The Friday Trifecta is an occasional series that highlights marketing or advertising campaigns that capture our attention.
Adidas Tells Us What Stardom Isn’t. Do You Care?
Adidas’s new Originals Superstar campaign follows four celebrities (Pharrell Williams, Rita Ora, David Beckham, and Damian Lillard) as they redefine what superstardom truly means by telling you everything it’s not. Beckham claims stardom isn’t about having your own bodyguard; Ora tells us that it’s not filling concert halls night after night, and Pharrell quips that it’s not about being recognized by your first name only.
The video’s black and white production and special effects give the campaign a cool vibe, though it’s a bit ambiguous. At no point do any of the celebrities tell you what being a superstar really is – just what it’s not. The point of the campaign, which was released to recognize the 45th anniversary of the iconic, 3-striped shoe, is to generate conversation. No fanfare, no contests, just a swanky art deco production.
I applaud the cinematography and you know I love the idea of starting conversations instead of broadcasting marketing speak; however, I’m not convinced the campaign will be memorable in the minds of consumers.
What do you think? Memorable or forgettable?
Nike Goes Stalker and We Love It
Nike’s “technology integration” takes another step forward with this campaign, which creates hundreds of custom films featuring an animation of a person running. What’s cool is that you – its customer – are the character being animated. The films feature an individual’s actual workout activities from 2014, as well as his or her location and even local weather. For example, individual videos may feature a Los Angeles resident running past the Hollywood sign, or a New Yorker running in the rain along the East River. Nike branding appears in various places — on a runner’s jumpsuit or a passing billboard, for example.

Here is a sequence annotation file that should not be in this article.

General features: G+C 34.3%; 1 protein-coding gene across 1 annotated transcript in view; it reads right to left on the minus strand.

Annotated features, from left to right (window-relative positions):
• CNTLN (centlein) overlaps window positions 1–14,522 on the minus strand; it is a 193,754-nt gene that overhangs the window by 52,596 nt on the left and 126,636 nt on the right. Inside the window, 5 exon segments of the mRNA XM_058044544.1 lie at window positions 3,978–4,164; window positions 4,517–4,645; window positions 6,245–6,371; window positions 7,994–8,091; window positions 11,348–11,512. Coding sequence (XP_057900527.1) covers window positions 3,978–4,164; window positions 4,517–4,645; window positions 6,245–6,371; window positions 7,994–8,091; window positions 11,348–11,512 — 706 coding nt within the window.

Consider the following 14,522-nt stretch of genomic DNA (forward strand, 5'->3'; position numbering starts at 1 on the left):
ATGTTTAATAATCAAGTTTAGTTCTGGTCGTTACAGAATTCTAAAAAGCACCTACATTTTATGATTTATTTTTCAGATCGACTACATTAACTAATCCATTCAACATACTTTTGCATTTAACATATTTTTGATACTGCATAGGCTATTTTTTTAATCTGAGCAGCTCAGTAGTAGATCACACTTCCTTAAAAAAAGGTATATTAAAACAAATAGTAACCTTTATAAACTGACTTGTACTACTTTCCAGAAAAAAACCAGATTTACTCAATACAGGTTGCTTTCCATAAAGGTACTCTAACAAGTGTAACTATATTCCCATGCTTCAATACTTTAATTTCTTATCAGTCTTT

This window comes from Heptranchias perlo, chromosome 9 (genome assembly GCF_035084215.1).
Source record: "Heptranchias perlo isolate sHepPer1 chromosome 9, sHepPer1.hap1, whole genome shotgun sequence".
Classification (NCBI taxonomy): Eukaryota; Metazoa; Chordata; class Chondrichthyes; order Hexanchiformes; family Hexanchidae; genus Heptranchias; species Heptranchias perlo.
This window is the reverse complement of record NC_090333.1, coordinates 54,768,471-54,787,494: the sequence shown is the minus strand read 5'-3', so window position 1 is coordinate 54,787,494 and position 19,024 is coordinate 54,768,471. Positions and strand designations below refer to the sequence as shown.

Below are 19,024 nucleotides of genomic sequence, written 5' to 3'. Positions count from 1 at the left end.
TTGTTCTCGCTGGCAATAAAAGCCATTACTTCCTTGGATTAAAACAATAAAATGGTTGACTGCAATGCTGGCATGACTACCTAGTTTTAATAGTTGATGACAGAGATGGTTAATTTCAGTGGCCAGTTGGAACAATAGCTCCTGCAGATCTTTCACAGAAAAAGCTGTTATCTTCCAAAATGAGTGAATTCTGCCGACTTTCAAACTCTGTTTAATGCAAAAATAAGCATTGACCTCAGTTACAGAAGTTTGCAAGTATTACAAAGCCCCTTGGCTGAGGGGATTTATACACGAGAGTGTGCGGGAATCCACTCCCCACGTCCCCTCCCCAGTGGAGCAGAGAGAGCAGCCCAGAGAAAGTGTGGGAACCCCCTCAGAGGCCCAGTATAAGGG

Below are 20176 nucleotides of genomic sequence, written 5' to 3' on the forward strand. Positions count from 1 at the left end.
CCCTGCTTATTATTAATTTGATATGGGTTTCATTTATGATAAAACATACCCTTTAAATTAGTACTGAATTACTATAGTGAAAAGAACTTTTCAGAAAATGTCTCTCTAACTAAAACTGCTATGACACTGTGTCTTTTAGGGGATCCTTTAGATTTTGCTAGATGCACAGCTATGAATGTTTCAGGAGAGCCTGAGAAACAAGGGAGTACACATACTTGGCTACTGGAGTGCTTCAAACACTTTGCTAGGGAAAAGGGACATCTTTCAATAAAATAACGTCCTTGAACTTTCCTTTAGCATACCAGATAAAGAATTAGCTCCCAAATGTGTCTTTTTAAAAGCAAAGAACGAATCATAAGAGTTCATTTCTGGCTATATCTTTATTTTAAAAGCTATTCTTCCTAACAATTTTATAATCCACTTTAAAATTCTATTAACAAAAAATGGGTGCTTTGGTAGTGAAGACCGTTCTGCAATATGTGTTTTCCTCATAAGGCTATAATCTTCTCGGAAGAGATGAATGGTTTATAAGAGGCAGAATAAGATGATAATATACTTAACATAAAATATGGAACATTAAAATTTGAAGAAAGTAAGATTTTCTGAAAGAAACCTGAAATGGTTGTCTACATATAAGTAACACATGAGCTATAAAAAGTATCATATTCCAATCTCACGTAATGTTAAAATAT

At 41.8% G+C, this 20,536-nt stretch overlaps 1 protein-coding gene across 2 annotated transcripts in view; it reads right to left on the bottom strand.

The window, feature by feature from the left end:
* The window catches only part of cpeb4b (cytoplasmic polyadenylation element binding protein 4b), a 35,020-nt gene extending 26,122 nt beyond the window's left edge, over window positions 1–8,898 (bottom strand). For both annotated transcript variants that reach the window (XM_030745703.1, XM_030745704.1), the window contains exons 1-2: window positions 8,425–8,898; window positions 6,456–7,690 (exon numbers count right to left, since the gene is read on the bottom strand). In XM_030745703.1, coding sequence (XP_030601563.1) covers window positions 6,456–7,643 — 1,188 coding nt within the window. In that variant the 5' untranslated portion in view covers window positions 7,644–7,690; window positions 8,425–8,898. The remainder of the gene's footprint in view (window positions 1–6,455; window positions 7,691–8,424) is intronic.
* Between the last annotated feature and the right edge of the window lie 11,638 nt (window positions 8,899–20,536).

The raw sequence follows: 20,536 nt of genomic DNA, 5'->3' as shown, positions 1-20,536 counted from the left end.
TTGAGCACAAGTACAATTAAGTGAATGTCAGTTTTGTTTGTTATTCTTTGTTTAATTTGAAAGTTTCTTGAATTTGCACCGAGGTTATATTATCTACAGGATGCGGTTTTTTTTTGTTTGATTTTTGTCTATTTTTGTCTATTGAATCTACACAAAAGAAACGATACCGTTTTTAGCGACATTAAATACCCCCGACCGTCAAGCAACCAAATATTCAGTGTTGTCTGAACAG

Just like the desktop calendar I just received from a vendor that had my name (“We love Sam”) included in each month’s picture, this is Nike’s declaration of love for its customers. The videos are a form of virtual hug that makes the brand more personal and more connected to the goals and achievements of its customers. Brilliant marketing here folks.
Your thoughts? Cool customer interaction to too stalker-like?
AT&T Brings “Lily” Back
AT&T’s “Lily” campaign is not new but it caught our attention this week because Milana Vayntrub, the campaign’s paid actress, made headlines when she was crowned “advertising’s ‘It’ girl.” Vayntrub portrays an AT&T customer service rep whose quick-mind and wittiness is displayed in her reactions to a variety of zany customers.
Meredith Vincent, AT&T’s director of advertising, indicated that she was looking for an actress who would have a “persuasive, transparent and believable way” of presenting the plans to various customers and families in the ads. “We were looking for someone approachable, friendly and relatable. When the Lily construct became a campaign, we were thrilled to find that Milana has great humor and great range as an actress, which really helps to keep the campaign fresh.” Indeed, she isn’t going away anytime soon.
The ads are light, funny, and very entertaining. Unlike the Adidas ad described above, I believe these are and will be memorable with the customer base. However, with AT&T in a fierce battle with Verizon for customer loyalty, will this campaign move the needle on the public’s view of AT&T as a friendly, approachable brand?
What say you? Does this campaign improve your perspective on AT&T?
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